Empathy underlies all social ability. And, social ability is the most advanced form of intelligence. But, social ability is not particularly 'intellectual'. Rather, it’s a kind of strength. For at least most people, a sense of others is what holds a person together, and what motivates the person. Even if there is little, or even no apparent, interaction. Just being with others, or even imagining being with others, so that, even in the back of their mkinds, they sense that others sense things. Even if only in watching people on TV.

So, it is natural, even compulsory, that people admire those who, by a high level of empathic responsiveness, seem to possess social intelligence in abundance. As a consequence, a high general social intelligence potentially connects the possessor to the entire collective resources of humanity. The value of social intelligence, therefore, is incalculable, both to the self-interest of the possessor, and to the wider interest of the world.

But, when a person has a strong sense of others without having a commensurate sense-of-self, then that person's social intelligence becomes a burden to the person. If you had a particularly strong sense of others, but almost no sense of yourself, then either you would  be so captive to others' whims and needs that your health and sanity would suffer, or you would be so stricken with 'stage fright' that you would try to shrivel up inside yourself and hide.

Since a high general social intelligence potentially connects the possessor to the collective resources of humanity, the emotional part of high general social intelligence normally indicates great over-all competence in the world. Normally. In other words, a person who is known easily to relate to a wide variety of people, each of whom finds her most agreeable to their own person, is naturally assumed to have a ready ability to make her own way in the world. In fact, most people assume that such a person knows herself apart from others, and that she knows that others do not find obvious about her what she alone knows about herself short of having told them. And, they assume that she knows that each of them are as independent of each other as they assume that she knows that she is independent of them.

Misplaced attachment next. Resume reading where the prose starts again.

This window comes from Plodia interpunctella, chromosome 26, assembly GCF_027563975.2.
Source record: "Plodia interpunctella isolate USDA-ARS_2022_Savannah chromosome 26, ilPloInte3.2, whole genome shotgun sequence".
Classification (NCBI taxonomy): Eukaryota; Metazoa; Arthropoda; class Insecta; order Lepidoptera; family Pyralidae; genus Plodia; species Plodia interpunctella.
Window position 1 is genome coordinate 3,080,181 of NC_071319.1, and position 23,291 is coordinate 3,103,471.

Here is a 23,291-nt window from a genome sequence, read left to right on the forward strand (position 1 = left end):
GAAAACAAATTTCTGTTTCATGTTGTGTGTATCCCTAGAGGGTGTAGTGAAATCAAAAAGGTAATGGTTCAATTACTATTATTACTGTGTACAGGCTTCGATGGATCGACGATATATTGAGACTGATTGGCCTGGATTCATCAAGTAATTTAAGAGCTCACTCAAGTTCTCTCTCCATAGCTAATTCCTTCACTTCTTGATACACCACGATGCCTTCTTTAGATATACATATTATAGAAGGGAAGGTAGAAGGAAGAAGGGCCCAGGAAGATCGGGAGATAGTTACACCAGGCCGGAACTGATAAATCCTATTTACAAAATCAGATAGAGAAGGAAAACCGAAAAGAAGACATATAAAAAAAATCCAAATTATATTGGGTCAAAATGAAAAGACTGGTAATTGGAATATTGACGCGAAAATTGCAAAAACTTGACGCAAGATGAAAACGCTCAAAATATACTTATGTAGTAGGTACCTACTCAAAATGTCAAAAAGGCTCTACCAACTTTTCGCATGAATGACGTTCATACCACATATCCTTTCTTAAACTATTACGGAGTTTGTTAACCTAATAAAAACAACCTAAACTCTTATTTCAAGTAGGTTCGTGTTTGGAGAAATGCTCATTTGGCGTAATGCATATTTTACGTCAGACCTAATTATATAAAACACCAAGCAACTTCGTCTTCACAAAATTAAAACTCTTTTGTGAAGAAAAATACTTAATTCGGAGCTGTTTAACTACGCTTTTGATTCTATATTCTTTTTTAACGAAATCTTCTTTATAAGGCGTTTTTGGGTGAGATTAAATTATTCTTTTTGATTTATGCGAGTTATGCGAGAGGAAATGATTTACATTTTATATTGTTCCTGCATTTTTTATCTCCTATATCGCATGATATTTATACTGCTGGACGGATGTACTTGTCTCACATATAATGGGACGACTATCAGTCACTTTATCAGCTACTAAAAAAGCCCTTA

So, a person, by her behaviors of dynamic social empathy, normally is assumed to have a high general intelligence, period. This means she is assumed to be highly competent to obtain from others whatever she might ever wish or need for herself. But, contrary to all this admiration and envy which she receives, her social intelligence may be profoundly disabling. Despite its incalculable value, social intelligence not only can have drawbacks, but its drawbacks can likewise be incalculable. Goodbye, Norma Jean.

There are four basic concerns in social intelligence. And, the mutual interaction of these four concerns makes a given level and kind of social intelligence impossible for a lower level and kind of social intelligence to produce. An instinct is a function of the internal forms which it involves, and of the connections between the forms. And, the initial and end point of the feeling of an instinct is not an abstraction, but is a result of the forms. If you have neither a hand nor a pre-conditioning of the brain to a hand, then you’ll have no instinct of having a hand, nor to throwing a basketball into a hoop. The problem of over-analyzing, or over-calculating, is caused by an under-connectivity of the forms that are already tired of arbitrary repetition.